With the beginning of the new year, the peer advisors are enhancing the theme of independence on VisionAware. Be sure to read Audrey Demmitt’s overview for the independence section, From Personal Loss to Personal Growth, the Road to Independence.
I’ve had a really tough few months. When in the midst of it all I knew something was wrong but I didn’t know what it was. And it was only when I began my emergence from what turned out to be a minor depressive episode that I could see clearly what had happened.
Technology is a big part of my life. My day job is with the Department of Veterans Affairs Office of Information & Technology. I use various technologies in my personal life as well, having recently published my first book. I’m active on e-mail lists, Facebook, and Twitter.
To make a long, and probably boring, story short, I’ve had a heck of a time with technology. It started when I got a new personal laptop with a new operating system. As I began using the new machine I discovered that the Function keys weren’t working as expected. I pressed a Function key and my screen reader said, “F21.” “F21”? What was that all about? Then my employer gave me two new laptops and all heck broke loose. On my team at Veterans Affairs I have a reputation for blowing up computers. I do a lot of software testing and that can be a risky business. In a period of three months I got three new machines and blew up three others meaning that the offending things had to be reimaged.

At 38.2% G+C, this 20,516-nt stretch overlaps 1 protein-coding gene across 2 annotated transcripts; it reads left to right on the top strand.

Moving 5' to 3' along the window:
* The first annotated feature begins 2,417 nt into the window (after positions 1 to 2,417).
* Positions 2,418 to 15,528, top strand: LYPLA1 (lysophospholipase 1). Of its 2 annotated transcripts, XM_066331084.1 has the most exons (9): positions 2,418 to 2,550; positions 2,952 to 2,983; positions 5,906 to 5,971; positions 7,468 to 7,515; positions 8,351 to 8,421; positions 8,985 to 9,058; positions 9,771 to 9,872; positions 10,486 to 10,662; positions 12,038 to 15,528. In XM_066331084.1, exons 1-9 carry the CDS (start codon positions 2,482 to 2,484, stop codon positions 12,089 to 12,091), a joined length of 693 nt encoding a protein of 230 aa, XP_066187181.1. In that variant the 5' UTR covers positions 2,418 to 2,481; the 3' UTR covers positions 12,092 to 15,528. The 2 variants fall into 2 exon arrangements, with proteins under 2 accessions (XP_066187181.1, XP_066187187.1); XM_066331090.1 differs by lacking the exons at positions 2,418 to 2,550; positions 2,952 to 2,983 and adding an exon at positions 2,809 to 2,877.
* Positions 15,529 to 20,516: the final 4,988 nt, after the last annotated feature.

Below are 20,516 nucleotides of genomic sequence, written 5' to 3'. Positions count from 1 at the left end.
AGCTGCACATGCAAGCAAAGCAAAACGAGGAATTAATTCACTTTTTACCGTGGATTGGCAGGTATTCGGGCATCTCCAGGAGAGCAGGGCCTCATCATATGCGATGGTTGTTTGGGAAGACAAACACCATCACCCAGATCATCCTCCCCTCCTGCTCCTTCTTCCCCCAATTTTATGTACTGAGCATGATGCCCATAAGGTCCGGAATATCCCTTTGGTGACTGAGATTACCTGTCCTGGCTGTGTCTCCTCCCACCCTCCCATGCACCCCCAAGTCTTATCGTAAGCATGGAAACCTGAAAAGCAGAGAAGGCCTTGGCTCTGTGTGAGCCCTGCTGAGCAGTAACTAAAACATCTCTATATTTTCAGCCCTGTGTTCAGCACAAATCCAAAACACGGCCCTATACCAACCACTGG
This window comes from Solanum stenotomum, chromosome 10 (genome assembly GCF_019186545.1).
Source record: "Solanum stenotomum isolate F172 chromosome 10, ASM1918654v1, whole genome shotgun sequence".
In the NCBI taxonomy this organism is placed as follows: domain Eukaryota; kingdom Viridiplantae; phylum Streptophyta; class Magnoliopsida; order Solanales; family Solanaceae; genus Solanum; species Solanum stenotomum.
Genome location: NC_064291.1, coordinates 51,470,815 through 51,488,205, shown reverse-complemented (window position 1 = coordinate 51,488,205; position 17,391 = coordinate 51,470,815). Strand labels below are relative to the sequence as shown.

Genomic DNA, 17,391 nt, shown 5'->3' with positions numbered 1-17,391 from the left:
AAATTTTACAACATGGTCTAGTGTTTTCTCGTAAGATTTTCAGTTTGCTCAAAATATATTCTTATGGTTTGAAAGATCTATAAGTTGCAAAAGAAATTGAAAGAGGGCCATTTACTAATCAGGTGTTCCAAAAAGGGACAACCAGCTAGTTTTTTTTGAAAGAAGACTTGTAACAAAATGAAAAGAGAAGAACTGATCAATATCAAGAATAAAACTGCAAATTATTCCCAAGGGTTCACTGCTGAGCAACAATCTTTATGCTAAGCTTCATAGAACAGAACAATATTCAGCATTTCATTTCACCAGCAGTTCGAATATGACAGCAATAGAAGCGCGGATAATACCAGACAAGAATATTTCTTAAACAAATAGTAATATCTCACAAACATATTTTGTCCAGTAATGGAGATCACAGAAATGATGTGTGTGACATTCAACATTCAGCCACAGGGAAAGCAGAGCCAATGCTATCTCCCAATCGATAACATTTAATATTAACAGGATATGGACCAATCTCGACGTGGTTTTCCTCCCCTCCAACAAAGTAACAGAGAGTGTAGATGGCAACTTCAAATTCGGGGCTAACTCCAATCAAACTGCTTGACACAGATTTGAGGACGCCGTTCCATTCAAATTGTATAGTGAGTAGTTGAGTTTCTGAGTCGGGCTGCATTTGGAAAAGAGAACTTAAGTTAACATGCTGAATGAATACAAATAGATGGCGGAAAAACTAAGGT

As I wrote in my blog post titled, I’m *Back*!, clearly thinking sideways, I regarded these technology failures as personal failures. The bizarre part of my recent troubles is that I actually blamed some of my perceived failures on my blindness. “Maybe,” went my thinking, “If I could just see what’s on the screen when my computer locks up, maybe I wouldn’t be getting in so much trouble.” Really? I’ve been blind for over thirty years and spent twenty of those years teaching others to adjust to and deal with their vision loss. But, bizarre as that pattern of thinking was, it was there all the same.
What pulled me out of this funk? It was a technology success. I had a complex project at work and was collaborating with someone new to the team. Focusing more ferociously than I had in months we accomplished our task. Wow, that was pretty cool. And, just like that, I began to turn the situation around.
As this new year of 2015 begins, it feels incredibly good to be walking into it as the confident, decisive person I know and love. And I hope I’ve learned something. I hope, next time things seem to be going to hell in a hand basket, I hope I’ll remember that my self-concept shouldn’t be based on external events. I’m okay, no matter how many computers I blow up!